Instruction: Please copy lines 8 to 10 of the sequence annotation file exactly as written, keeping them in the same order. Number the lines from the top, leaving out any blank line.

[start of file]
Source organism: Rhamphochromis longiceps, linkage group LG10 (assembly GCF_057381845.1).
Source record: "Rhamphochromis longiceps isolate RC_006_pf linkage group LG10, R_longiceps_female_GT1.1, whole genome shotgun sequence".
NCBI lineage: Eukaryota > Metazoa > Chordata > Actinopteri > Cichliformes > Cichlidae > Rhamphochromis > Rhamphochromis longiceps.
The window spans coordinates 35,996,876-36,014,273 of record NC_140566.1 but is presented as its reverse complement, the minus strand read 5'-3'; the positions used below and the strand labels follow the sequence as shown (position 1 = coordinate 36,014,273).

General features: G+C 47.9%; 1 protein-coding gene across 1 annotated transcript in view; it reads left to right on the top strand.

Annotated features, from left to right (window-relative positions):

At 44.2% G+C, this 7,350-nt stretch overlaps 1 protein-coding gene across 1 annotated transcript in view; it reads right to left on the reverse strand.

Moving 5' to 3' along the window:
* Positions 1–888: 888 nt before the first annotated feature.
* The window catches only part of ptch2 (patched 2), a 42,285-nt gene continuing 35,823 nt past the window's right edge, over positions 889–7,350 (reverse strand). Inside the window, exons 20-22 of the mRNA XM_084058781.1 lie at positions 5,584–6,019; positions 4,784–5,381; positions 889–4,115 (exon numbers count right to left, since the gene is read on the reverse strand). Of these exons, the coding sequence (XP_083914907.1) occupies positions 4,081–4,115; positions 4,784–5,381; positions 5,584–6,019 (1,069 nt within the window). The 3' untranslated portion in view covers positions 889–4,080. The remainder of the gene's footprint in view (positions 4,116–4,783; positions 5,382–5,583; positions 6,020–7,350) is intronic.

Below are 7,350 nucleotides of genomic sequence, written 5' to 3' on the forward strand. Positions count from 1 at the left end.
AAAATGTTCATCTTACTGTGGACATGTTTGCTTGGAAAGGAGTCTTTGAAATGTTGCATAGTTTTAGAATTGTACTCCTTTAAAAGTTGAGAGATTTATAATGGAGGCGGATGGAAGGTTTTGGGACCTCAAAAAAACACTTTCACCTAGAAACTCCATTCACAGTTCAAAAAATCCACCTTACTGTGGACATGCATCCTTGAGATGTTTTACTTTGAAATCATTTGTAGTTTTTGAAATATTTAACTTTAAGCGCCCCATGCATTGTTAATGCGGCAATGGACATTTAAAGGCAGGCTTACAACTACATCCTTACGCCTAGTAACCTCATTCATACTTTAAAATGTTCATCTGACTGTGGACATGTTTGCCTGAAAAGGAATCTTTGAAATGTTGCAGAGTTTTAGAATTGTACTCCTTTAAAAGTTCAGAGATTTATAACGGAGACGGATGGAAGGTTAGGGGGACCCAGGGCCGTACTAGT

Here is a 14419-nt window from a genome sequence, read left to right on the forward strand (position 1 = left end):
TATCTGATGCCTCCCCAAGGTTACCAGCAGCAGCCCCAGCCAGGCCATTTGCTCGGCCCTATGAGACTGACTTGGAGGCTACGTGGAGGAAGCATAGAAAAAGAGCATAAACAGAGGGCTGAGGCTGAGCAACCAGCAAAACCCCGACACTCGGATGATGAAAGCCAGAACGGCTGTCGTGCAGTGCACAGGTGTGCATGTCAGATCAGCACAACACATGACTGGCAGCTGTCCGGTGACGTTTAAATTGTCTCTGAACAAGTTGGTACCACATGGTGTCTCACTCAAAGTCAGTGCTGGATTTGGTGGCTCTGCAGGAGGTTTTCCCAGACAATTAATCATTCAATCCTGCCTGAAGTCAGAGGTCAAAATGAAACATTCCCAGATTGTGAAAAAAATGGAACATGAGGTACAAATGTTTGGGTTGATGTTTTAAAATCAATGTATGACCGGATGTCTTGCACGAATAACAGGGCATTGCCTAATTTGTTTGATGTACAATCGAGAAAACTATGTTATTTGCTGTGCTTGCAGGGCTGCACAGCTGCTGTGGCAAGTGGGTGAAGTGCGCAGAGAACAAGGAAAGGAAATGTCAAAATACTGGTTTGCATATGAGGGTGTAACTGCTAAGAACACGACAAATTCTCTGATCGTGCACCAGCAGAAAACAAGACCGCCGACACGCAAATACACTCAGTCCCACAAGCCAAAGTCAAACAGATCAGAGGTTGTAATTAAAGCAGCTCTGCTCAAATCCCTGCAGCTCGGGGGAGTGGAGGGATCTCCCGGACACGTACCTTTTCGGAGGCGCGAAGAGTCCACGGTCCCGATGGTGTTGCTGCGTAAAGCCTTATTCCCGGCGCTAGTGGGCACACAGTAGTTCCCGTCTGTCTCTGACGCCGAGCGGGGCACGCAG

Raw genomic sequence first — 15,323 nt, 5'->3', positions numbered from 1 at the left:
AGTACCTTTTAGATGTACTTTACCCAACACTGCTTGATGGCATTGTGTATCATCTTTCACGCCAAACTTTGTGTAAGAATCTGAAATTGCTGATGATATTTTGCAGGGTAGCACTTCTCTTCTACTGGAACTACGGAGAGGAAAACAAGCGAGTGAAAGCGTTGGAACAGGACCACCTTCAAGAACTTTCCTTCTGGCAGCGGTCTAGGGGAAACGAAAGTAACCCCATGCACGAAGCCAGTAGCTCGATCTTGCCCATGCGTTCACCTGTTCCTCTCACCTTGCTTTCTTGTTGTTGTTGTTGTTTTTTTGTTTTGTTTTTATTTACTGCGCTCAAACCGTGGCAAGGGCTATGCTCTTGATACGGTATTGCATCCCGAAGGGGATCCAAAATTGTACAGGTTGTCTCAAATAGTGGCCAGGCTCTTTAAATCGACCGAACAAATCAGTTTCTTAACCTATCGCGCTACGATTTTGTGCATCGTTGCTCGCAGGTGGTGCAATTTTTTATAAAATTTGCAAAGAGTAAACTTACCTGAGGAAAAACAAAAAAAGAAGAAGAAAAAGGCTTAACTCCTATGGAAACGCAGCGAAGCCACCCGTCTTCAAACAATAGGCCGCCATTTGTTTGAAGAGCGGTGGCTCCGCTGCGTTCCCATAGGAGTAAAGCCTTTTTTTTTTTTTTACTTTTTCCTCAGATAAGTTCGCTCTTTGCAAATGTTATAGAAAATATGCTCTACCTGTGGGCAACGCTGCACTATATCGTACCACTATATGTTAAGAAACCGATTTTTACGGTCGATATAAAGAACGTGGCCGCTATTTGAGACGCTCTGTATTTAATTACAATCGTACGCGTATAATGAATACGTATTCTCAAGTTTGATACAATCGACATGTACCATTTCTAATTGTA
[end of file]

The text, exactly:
Moving 5' to 3' along the window:
* Positions 1–888: 888 nt before the first annotated feature.
* The window catches only part of ptch2 (patched 2), a 42,285-nt gene continuing 35,823 nt past the window's right edge, over positions 889–7,350 (reverse strand). Inside the window, exons 20-22 of the mRNA XM_084058781.1 lie at positions 5,584–6,019; positions 4,784–5,381; positions 889–4,115 (exon numbers count right to left, since the gene is read on the reverse strand). Of these exons, the coding sequence (XP_083914907.1) occupies positions 4,081–4,115; positions 4,784–5,381; positions 5,584–6,019 (1,069 nt within the window). The 3' untranslated portion in view covers positions 889–4,080. The remainder of the gene's footprint in view (positions 4,116–4,783; positions 5,382–5,583; positions 6,020–7,350) is intronic.